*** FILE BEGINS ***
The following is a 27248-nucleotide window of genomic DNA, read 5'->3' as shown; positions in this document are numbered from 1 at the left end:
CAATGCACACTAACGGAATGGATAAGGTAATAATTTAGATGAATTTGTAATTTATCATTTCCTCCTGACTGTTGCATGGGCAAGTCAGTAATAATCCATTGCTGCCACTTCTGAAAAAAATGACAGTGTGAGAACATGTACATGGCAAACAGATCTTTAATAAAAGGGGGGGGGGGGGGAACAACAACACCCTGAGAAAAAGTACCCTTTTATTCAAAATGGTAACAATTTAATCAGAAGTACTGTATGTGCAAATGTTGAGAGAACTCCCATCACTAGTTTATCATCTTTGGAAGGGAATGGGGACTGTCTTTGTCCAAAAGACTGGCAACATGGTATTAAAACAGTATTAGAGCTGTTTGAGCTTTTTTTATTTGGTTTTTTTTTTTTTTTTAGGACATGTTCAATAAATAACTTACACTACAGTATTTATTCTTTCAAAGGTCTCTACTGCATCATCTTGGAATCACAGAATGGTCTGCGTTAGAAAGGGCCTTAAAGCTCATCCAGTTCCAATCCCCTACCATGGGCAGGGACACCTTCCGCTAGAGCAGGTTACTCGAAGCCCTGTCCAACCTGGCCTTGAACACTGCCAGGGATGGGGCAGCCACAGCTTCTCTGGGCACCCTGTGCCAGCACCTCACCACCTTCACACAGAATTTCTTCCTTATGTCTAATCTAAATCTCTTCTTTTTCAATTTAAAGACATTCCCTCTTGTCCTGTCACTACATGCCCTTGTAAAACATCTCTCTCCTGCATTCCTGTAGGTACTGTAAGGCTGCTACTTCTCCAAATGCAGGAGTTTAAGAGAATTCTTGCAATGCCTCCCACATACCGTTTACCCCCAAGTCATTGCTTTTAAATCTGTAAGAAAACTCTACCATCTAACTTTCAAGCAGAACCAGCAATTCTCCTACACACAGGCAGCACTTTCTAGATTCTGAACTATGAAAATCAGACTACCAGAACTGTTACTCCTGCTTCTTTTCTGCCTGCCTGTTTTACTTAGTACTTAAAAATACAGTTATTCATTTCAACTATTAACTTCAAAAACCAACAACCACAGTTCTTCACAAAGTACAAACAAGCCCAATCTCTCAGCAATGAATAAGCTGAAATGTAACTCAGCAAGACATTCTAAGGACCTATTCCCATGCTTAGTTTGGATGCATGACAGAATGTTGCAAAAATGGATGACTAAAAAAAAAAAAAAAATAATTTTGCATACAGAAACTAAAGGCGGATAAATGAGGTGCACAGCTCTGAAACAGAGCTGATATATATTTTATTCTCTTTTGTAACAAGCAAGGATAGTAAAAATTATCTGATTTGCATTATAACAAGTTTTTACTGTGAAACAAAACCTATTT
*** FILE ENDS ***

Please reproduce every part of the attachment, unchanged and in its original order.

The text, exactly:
The following is a 27248-nucleotide window of genomic DNA, read 5'->3' as shown; positions in this document are numbered from 1 at the left end:
CAATGCACACTAACGGAATGGATAAGGTAATAATTTAGATGAATTTGTAATTTATCATTTCCTCCTGACTGTTGCATGGGCAAGTCAGTAATAATCCATTGCTGCCACTTCTGAAAAAAATGACAGTGTGAGAACATGTACATGGCAAACAGATCTTTAATAAAAGGGGGGGGGGGGGGAACAACAACACCCTGAGAAAAAGTACCCTTTTATTCAAAATGGTAACAATTTAATCAGAAGTACTGTATGTGCAAATGTTGAGAGAACTCCCATCACTAGTTTATCATCTTTGGAAGGGAATGGGGACTGTCTTTGTCCAAAAGACTGGCAACATGGTATTAAAACAGTATTAGAGCTGTTTGAGCTTTTTTTATTTGGTTTTTTTTTTTTTTTTAGGACATGTTCAATAAATAACTTACACTACAGTATTTATTCTTTCAAAGGTCTCTACTGCATCATCTTGGAATCACAGAATGGTCTGCGTTAGAAAGGGCCTTAAAGCTCATCCAGTTCCAATCCCCTACCATGGGCAGGGACACCTTCCGCTAGAGCAGGTTACTCGAAGCCCTGTCCAACCTGGCCTTGAACACTGCCAGGGATGGGGCAGCCACAGCTTCTCTGGGCACCCTGTGCCAGCACCTCACCACCTTCACACAGAATTTCTTCCTTATGTCTAATCTAAATCTCTTCTTTTTCAATTTAAAGACATTCCCTCTTGTCCTGTCACTACATGCCCTTGTAAAACATCTCTCTCCTGCATTCCTGTAGGTACTGTAAGGCTGCTACTTCTCCAAATGCAGGAGTTTAAGAGAATTCTTGCAATGCCTCCCACATACCGTTTACCCCCAAGTCATTGCTTTTAAATCTGTAAGAAAACTCTACCATCTAACTTTCAAGCAGAACCAGCAATTCTCCTACACACAGGCAGCACTTTCTAGATTCTGAACTATGAAAATCAGACTACCAGAACTGTTACTCCTGCTTCTTTTCTGCCTGCCTGTTTTACTTAGTACTTAAAAATACAGTTATTCATTTCAACTATTAACTTCAAAAACCAACAACCACAGTTCTTCACAAAGTACAAACAAGCCCAATCTCTCAGCAATGAATAAGCTGAAATGTAACTCAGCAAGACATTCTAAGGACCTATTCCCATGCTTAGTTTGGATGCATGACAGAATGTTGCAAAAATGGATGACTAAAAAAAAAAAAAAAATAATTTTGCATACAGAAACTAAAGGCGGATAAATGAGGTGCACAGCTCTGAAACAGAGCTGATATATATTTTATTCTCTTTTGTAACAAGCAAGGATAGTAAAAATTATCTGATTTGCATTATAACAAGTTTTTACTGTGAAACAAAACCTATTT